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Published: Friday, 2/15/2008

Cook is the iron man of trucks

BY MATT MARKEY
BLADE SPORTS WRITER

DAYTONA BEACH, Fla. - Every time he zips up the fire suit and climbs into the truck, Terry Cook pushes the record for consecutive starts in NASCAR races further and further beyond the horizon.

Tonight, the Sylvania native will make it just a little bit harder for anyone else to touch that mark when Cook runs his string of successive truck races to 266.

That makes Cook the unofficial Energizer Bunny of the Craftsman Truck Series - he just keeps going and going and going.

Cook positioned himself well for that event, qualifying second-fastest in last night's session. Cook had an average speed of 175.853 mph and turned a lap around the speedway in 51.179 seconds. Cook had the pole for part of the evening before Erik Darnell grabbed it with a 50.983 second lap and a speed of 176.529 mph.

"We're happy with the way the truck is performing, and we don't have to be in front. As long as we can see the front we'll be OK," Cook said.

"I guess that means I know something about this, and I guess I've had a little bit of good luck too and stayed out of any serious trouble out there," Cook said as his Wyler Racing team went through the final paces yesterday in advance of tonight's first race of the 2008 season, the Chevy Silverado 250.

While compiling that long sequence of races, Cook has competed here at Daytona International Speedway eight times and finished in the top 10 in five of those events. A crash took him out of last year's race 61 laps in to the 100-lap race.

"That just makes you even more anxious, even more jazzed about coming down here to race and get the season started," said Cook, who begins his 11th full season in truck racing.

"You never want to not finish the race, and when it happens, you come away with a feeling of unfinished business."

Cook, who started his racing career in 1987 running in the Late Model Sportsman Division at Toledo Speedway and Flat Rock Speedway, said a February trip to this historic track has been a tradition in his family for more than 30 years.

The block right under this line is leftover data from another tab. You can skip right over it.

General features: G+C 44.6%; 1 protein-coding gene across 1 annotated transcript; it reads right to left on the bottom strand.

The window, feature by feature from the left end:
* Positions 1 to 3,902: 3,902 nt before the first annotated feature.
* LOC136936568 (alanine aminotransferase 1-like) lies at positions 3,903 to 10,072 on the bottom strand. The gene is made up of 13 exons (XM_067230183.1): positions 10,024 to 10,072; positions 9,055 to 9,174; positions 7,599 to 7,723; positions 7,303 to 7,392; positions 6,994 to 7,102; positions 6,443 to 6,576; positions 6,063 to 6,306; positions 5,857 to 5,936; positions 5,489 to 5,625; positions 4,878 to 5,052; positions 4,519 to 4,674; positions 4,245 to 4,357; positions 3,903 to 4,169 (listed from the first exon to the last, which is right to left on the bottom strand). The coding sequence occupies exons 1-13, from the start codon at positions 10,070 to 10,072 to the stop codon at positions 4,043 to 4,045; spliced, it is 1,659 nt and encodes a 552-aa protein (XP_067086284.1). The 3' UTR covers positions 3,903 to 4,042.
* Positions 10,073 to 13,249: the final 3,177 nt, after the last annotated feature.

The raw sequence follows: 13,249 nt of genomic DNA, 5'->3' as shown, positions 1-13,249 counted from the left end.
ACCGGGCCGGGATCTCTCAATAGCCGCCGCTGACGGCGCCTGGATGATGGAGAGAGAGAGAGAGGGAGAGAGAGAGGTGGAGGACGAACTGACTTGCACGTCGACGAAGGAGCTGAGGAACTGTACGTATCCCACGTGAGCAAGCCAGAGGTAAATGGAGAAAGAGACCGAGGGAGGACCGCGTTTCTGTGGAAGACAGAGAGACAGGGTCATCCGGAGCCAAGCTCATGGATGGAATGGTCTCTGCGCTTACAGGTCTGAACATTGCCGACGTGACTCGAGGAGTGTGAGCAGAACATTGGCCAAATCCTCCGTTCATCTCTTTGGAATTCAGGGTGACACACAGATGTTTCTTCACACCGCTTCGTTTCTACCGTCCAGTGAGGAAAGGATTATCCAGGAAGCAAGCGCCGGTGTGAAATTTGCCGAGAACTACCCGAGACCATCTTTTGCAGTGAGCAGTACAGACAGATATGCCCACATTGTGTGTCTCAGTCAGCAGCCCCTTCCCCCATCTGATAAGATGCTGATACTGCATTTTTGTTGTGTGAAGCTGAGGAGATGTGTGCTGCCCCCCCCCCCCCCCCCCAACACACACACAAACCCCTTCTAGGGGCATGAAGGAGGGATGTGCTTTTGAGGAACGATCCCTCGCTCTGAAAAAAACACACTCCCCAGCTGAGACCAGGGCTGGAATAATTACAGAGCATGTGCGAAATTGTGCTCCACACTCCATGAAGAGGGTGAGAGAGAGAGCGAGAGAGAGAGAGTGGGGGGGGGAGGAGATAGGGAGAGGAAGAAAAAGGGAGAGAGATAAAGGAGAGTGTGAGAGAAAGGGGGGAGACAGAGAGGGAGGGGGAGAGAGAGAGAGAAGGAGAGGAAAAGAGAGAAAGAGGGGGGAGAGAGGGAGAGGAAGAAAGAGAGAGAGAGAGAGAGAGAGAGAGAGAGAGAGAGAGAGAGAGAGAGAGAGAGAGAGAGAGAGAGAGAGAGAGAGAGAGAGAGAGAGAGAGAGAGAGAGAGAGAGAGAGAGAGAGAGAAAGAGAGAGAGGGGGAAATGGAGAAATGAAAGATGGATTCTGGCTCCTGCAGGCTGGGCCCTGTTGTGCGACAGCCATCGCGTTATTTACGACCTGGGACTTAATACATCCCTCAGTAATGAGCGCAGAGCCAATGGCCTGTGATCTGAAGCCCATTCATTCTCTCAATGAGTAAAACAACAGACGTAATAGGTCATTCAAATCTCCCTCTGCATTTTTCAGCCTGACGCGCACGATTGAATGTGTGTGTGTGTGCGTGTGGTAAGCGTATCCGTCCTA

"I love the racing at Daytona," Cook said. "For many years during the 1970s and 1980s, my family would travel from the blistering cold winters in Toledo and go down to Daytona to spend time at the track and vacation in the warm weather. It was nice to have the whole family down here together to watch the races. It's a great way to start the season off each year."

Cook claimed championships at Toledo, Flat Rock, and Sandusky speedways before taking his first run in the Craftsman Truck Series in 1996. He debuted at The Milwaukee Mile in July that year and has been in the grid to start each Truck Series event since then.

The 2008 season finds Cook with his third different team in the past three years - Wyler Racing, owned by Cincinnati-based auto dealer Jeff Wyler.

"Terry has been a staple in the Craftsman Truck Series over the years, and he brings a wealth of experience to our team. He will be a true asset to our organization," Wyler said

Cook said changing teams, manufacturers, and crews is a fact of life in NASCAR, where most drivers do not enjoy a broad continuity over the long haul.

"I think I'm a guy who is used to changes, so that makes me better equipped to deal with it. Change becomes less of an issue for me," Cook said. "And with this move to Wyler, change is a wonderful thing because it has let me move to an awesome team that has proven to be one of the best in the Craftsman Truck Series year after year."

The Wyler team has finished in the top 10 in points each year that it has been a part of the Craftsman Series full time, and last year Wyler's No. 60 truck won the Daytona race with Jack Sprague at the wheel. When Sprague jumped to Kevin Harvick's race team, an opening occurred, and Cook stepped in.

"I didn't know a lot of people over there coming through the door, but I know the team and its reputation for excellence, and the people at Wyler knew me and what kind of racer I was," Cook said. "There was a trust and a confidence from day one, and we've been full speed ahead the whole time."

Cook took his Toyota Tundra to the second-fastest time in testing at Atlanta last month and fared well in other sessions leading up to the start of the 2008 season. He said the team enters the Daytona race brimming with positive energy.

"We had a good feeling from the get-go, and then when we tested well, that just kind of reinforced all that confidence around the garage," Cook said. "I think we're optimistic about Daytona, and the rest of the season that follows, for all the right reasons. I think we have all of the necessary pieces in place."

The Chevy Silverado 250 is the first of 25 races on the Craftsman Truck Series schedule - the series comes to Mansfield Motorsports Park in May for the Ohio 250 and then stops at Michigan International Speedway in June for the Cool City Customs 200.

"We put a lot of work and a ton of effort into this Daytona race because it's the first one after the offseason," Cook said, "but you have to maintain some kind of focus on the long haul too. One race doesn't make or break your season - that's something I've learned a long time ago - so you keep plugging at it every day."

For Cook, that translates into cranking the engine tonight and jumping in the starting grid for the 266th straight time.

Contact Matt Markey at:

mmarkey@theblade.com

or 419-724-6510.



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